What is diabetic macrovascular disease?

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Macrovascular diabetes diseases

Macrovascular complications of diabetes are those that affect the large blood vessels. Diabetes damages the lining of blood vessels, causing them to narrow, which decreases the blood supply and eventually causes injury to the affected area.

  • When blood vessels that supply the brain and heart are affected, a stroke or heart attack may occur.
  • When the large blood vessels in the legs are affected, problems with blood circulation to the legs and feet may develop, causing changes in skin color, decreased sensation, and leg cramps (peripheral arterial disease).

Keeping blood sugar levels within a target blood sugar range may help prevent macrovascular problems.

Keeping your heart healthy when you have diabetes

Managing your diabetes and keeping your heart and blood vessels healthy are both important. Here are some things you can do.

  • Test your blood sugar levels and get your diabetes tests on schedule.

    Try to keep your numbers within your target range.

  • Keep track of your blood pressure.

    Your doctor will give you a goal that's right for you. If your blood pressure is high, your treatment may also include medicine. Changes in your lifestyle, such as staying at a healthy weight, may also help you lower your blood pressure.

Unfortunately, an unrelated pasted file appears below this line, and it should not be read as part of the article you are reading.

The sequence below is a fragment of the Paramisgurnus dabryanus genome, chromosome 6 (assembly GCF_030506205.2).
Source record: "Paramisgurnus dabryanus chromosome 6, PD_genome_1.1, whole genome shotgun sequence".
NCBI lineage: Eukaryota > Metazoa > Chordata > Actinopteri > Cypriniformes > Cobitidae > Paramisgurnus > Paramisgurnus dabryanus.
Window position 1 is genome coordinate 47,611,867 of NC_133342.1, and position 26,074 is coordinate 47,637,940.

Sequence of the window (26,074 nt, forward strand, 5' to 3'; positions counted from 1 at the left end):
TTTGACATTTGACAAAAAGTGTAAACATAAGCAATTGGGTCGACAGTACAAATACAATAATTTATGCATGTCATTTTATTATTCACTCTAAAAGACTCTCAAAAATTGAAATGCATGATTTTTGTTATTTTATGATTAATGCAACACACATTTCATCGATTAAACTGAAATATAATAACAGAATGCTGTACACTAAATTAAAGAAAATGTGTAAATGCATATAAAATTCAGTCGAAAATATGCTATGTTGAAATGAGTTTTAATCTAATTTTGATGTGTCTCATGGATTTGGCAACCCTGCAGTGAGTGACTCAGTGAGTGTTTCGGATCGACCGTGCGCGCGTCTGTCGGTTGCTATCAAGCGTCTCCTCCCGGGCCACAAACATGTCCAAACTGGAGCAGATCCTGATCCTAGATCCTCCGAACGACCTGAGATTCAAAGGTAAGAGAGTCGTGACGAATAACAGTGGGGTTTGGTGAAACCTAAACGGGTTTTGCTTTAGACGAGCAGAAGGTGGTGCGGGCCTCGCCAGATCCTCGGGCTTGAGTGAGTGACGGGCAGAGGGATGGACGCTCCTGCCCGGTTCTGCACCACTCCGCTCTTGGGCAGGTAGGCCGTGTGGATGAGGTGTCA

• Eat heart-healthy foods.

    These include vegetables, fruit, nuts, beans, lean meat, fish, and whole grains. Limit sodium, alcohol, and sugar.

  • Work with your doctor or diabetes educator to learn which exercises are safe for you.

    Walking is a good choice. Bit by bit, increase the amount you walk every day. Try for at least 30 minutes on most days of the week.

  • Don't smoke.

    Smoking can make diabetes worse and increase your risk of heart attack or stroke. If you need help quitting, talk to your doctor about stop-smoking programs and medicines. These can increase your chances of quitting for good.

  • Take medicines as directed by your doctor.

    For example, your doctor may suggest taking a statin or daily aspirin. Some diabetes medicine can also lower your risk for heart attack and stroke.

What increases your risk for heart attack and stroke if you have diabetes?

When you have diabetes, your risk for heart attack and stroke is even higher if you have:

  • High blood pressure. It pushes blood through the arteries with too much force. Over time, this damages the walls of the arteries.
  • High cholesterol. It causes the buildup of a kind of fat inside the blood vessel walls. This buildup can lower blood flow to the heart muscle and raise your risk for having a heart attack or stroke.
  • Kidney damage. It shares many of the risk factors for heart attack and stroke (such as high blood sugar, high blood pressure, and high cholesterol).

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